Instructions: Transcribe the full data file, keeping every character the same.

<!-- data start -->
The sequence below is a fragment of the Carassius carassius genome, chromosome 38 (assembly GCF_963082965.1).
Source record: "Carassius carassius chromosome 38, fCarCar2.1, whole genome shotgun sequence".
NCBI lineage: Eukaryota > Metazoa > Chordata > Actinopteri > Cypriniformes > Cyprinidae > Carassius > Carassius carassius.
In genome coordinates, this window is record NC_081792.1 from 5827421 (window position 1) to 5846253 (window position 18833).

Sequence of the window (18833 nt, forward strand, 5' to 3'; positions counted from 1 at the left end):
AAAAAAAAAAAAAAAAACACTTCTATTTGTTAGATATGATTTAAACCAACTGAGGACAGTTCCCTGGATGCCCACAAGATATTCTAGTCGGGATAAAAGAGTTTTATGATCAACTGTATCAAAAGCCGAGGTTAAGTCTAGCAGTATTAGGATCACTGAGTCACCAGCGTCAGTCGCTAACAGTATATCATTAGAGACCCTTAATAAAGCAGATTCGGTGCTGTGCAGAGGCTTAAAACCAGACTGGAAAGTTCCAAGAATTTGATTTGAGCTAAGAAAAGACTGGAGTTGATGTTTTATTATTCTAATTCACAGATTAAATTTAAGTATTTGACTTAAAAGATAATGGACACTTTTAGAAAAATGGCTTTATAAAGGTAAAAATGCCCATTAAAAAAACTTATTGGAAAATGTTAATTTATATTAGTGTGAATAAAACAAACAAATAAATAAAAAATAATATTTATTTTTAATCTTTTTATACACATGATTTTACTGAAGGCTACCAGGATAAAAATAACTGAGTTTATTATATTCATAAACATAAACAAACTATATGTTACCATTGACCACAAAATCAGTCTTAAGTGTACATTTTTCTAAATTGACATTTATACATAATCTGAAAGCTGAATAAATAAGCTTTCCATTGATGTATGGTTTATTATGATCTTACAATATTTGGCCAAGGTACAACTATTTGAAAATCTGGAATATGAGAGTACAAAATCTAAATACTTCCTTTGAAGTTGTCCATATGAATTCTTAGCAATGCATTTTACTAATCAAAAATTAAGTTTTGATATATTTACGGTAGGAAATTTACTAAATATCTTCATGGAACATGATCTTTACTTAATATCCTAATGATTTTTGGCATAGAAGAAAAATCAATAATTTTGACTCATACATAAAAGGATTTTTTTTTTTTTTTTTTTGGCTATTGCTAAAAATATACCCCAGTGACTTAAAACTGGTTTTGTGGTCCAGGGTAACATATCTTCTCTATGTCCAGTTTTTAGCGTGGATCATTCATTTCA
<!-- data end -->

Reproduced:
The sequence below is a fragment of the Carassius carassius genome, chromosome 38 (assembly GCF_963082965.1).
Source record: "Carassius carassius chromosome 38, fCarCar2.1, whole genome shotgun sequence".
NCBI lineage: Eukaryota > Metazoa > Chordata > Actinopteri > Cypriniformes > Cyprinidae > Carassius > Carassius carassius.
In genome coordinates, this window is record NC_081792.1 from 5827421 (window position 1) to 5846253 (window position 18833).

Sequence of the window (18833 nt, forward strand, 5' to 3'; positions counted from 1 at the left end):
AAAAAAAAAAAAAAAAACACTTCTATTTGTTAGATATGATTTAAACCAACTGAGGACAGTTCCCTGGATGCCCACAAGATATTCTAGTCGGGATAAAAGAGTTTTATGATCAACTGTATCAAAAGCCGAGGTTAAGTCTAGCAGTATTAGGATCACTGAGTCACCAGCGTCAGTCGCTAACAGTATATCATTAGAGACCCTTAATAAAGCAGATTCGGTGCTGTGCAGAGGCTTAAAACCAGACTGGAAAGTTCCAAGAATTTGATTTGAGCTAAGAAAAGACTGGAGTTGATGTTTTATTATTCTAATTCACAGATTAAATTTAAGTATTTGACTTAAAAGATAATGGACACTTTTAGAAAAATGGCTTTATAAAGGTAAAAATGCCCATTAAAAAAACTTATTGGAAAATGTTAATTTATATTAGTGTGAATAAAACAAACAAATAAATAAAAAATAATATTTATTTTTAATCTTTTTATACACATGATTTTACTGAAGGCTACCAGGATAAAAATAACTGAGTTTATTATATTCATAAACATAAACAAACTATATGTTACCATTGACCACAAAATCAGTCTTAAGTGTACATTTTTCTAAATTGACATTTATACATAATCTGAAAGCTGAATAAATAAGCTTTCCATTGATGTATGGTTTATTATGATCTTACAATATTTGGCCAAGGTACAACTATTTGAAAATCTGGAATATGAGAGTACAAAATCTAAATACTTCCTTTGAAGTTGTCCATATGAATTCTTAGCAATGCATTTTACTAATCAAAAATTAAGTTTTGATATATTTACGGTAGGAAATTTACTAAATATCTTCATGGAACATGATCTTTACTTAATATCCTAATGATTTTTGGCATAGAAGAAAAATCAATAATTTTGACTCATACATAAAAGGATTTTTTTTTTTTTTTTTTTGGCTATTGCTAAAAATATACCCCAGTGACTTAAAACTGGTTTTGTGGTCCAGGGTAACATATCTTCTCTATGTCCAGTTTTTAGCGTGGATCATTCATTTCA